Introduction to Diplomatic History
DIPL 1001: Introduction to Diplomatic History is a survey of the history of diplomacy throughout recorded history. This course is meant to introduce new students to the study of diplomatic history by explaining the concept of diplomacy, terms that the student will use often in the Department of Diplomatic History, and a broad history of international relations on a global scale. This is the first course students new to the department should complete as it will be the foundation for successive courses.
Courses within the Department of Diplomatic History will be primarily self-study, placing the educational responsibility on the student rather than the professor. Although the professor will provide a plan for study and general information, it is the responsibility of the student to fulfil the goals and expectations of the course by completing the readings, studying the provided lesson, and performing independent research to prove comprehension. This course is also designed for homeschooling use, with information for the homeschool instructor to aid the student in successful completion. Recommendations for further study will be provided with each homeschooling lesson to expand upon the basic course.
Denelder Homeschooling Series on History[edit | edit source]
As denoted by the infobox above, this course is a lesson created by Dr. Jason Denelder as a part of his lesson series for homeschooled students. This lesson was designed as an aid for homeschoolers to further their knowledge on a specific topic, not to replace regular homeschooling lesson plans and resources. The Introduction to Diplomatic History is intended as the first lesson in the Department of Diplomatic History and is classified as HS-DH001 in the Homeschooling Series.
Suggested Readings[edit | edit source]
- Diplomacy: An Historical Perspective Simon Szykman. Spring 1995. Carnegie Mellon University.
- A Brief History of Diplomacy eDiplomat.
- History and the Evolution of Diplomacy Richard Langhorne.
- Diplomacy as an Instrument of Good Governance Vladimir Petrovsky.
Course Syllabus[edit | edit source]
Goals and Expectations[edit | edit source]
That students will understand the concept of diplomacy in a historical sense, will understand the basic terms of diplomatic research, and will gain an understanding of international relations on a global scale throughout history. That students will be able to implement their newly gained knowledge and successfully demonstrate their understanding by developing a researched essay on a general topic of diplomatic history.
Reading Schedule[edit | edit source]
Essay[edit | edit source]
The purpose of the essay is to demonstrate an understanding of the basics of diplomacy in the context of diplomatic history. As this is considered a university first-year course, grammar, spelling, and rhetoric should be correct and consistent throughout. Substance, however, is the most important component of a successful essay, demonstrating comprehension of the idea of diplomacy and its practical uses. Students have open control over the topic of their choice as long as it relates to the course material. Essays should be at least two pages long, although this should not be looked upon as a maximum. As the purpose is to demonstrate comprehension, the student should not write a descriptive essay, but rather an analytical essay. This means that the student should analyze a topic in diplomatic history, discussing the consequences of such an action and possible alternate paths and their consequences, using terms and concepts from the lesson.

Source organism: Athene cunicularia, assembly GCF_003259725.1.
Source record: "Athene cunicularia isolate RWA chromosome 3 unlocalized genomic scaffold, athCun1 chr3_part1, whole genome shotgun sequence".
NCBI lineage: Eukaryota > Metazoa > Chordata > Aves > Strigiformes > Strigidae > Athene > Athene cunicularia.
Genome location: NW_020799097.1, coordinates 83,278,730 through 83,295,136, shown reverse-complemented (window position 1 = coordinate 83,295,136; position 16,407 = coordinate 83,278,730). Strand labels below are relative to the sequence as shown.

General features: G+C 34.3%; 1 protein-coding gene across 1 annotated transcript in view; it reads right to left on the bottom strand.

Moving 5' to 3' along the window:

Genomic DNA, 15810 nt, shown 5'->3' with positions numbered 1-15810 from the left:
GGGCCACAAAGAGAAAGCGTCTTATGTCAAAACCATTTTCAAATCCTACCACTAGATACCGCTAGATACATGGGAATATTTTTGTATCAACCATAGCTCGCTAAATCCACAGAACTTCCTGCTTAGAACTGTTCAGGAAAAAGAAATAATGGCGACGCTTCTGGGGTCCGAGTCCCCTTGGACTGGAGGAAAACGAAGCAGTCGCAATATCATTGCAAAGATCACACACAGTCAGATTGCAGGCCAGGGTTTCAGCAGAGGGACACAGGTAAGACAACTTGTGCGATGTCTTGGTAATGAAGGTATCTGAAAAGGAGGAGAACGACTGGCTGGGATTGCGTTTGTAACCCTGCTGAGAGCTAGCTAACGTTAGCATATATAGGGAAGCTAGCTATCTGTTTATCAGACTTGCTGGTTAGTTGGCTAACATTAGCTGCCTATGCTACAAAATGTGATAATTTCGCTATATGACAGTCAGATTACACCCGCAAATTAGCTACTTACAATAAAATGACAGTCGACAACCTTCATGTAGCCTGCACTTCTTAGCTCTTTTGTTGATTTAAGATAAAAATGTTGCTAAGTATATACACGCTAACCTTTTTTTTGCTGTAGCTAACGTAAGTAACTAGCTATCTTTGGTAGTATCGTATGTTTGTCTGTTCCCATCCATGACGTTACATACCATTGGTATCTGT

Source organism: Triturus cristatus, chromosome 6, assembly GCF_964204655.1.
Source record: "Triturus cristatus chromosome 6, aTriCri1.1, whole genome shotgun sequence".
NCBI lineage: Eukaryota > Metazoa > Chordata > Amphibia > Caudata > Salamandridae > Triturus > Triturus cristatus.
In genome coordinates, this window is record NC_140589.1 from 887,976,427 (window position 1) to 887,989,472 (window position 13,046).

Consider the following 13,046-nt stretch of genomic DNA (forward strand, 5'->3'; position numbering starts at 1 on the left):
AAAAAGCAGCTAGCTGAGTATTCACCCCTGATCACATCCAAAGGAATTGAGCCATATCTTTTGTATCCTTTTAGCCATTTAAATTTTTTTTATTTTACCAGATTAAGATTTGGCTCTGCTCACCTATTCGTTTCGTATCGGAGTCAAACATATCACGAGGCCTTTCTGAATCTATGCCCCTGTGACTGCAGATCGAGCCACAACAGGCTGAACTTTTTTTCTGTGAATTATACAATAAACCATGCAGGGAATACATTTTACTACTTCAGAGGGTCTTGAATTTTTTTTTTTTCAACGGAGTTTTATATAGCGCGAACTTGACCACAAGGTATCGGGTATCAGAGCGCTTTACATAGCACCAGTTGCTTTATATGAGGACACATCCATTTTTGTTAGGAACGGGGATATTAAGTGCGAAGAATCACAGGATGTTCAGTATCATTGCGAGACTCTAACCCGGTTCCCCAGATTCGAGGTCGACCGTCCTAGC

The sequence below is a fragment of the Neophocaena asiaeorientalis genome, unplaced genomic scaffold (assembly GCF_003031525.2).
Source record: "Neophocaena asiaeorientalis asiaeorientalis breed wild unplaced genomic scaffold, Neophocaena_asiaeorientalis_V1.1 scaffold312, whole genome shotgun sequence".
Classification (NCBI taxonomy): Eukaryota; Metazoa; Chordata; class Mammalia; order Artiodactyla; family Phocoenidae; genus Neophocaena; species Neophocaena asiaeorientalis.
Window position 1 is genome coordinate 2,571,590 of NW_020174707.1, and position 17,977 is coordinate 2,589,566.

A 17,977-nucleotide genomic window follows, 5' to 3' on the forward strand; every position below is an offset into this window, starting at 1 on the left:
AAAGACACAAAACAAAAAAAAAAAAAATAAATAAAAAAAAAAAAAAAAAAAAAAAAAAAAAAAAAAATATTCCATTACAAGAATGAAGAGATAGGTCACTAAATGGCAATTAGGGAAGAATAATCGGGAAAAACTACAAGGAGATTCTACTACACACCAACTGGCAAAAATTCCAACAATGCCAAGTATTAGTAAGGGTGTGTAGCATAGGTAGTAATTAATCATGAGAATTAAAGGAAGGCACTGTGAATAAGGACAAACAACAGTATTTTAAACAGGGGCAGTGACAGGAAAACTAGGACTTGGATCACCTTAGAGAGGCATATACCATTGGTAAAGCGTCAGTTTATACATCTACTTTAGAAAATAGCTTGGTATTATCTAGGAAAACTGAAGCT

Since this is an introductory course that encompasses the entire history of international relations, possible topics are endless in scope. In the essay, it is better to narrow in on a particular incident rather than discuss a broad topic. Do not analyze the diplomacy of Europe during the First World War, rather, analyze the effects of the War Guilt Clause on relations between Germany and the United Kingdom. Be specific in your analysis.
For those students wishing for constructive criticism of their essays may email them to Dr. Denelder at email@example.com. He will read your essay, making comments and noting corrections where necessary. If submitting the essay, please allow up to two weeks to accommodate Dr. Denelder's busy schedule.
Course Completion[edit | edit source]
Successful completion of DIPL 1001 is dependent on the student's understanding of the concept of diplomacy and the broad history of international relations demonstrated by the satisfactory completion of an essay on a selected topic of diplomatic history. DIPL 1001 serves as the prerequisite course for continuation into more detailed courses of diplomatic history and should be completed first.
Lesson Plan/Outline[edit | edit source]
Synopsis[edit | edit source]
Concepts[edit | edit source]
Terms[edit | edit source]
- Diplomacy: the art and practice of conducting negotiations between representatives of groups or states; also, the employment of tact to gain strategic advantage or to find mutually acceptable solutions to a common challenge
- International Diplomacy: the conduct of international relations through the intercession of professional diplomats with regard to issues of peace-making, trade, war, economics, and culture
- Diplomatic Immunity: a form of legal immunity and a policy held between governments, which ensures that diplomats are given safe passage and are considered not susceptible to lawsuit or prosecution under the host country's laws
- Diplomatic Recognition: a unilateral political act, with domestic and international legal consequences, whereby a state acknowledges an act or status of another state or government
- Paradiplomacy: the international relations conducted by subnational, regional, local or non-central governments
Important Figures[edit | edit source]
Timeline[edit | edit source]
Course Roster[edit | edit source]
- --Jolie 22:22, 9 October 2008 (UTC)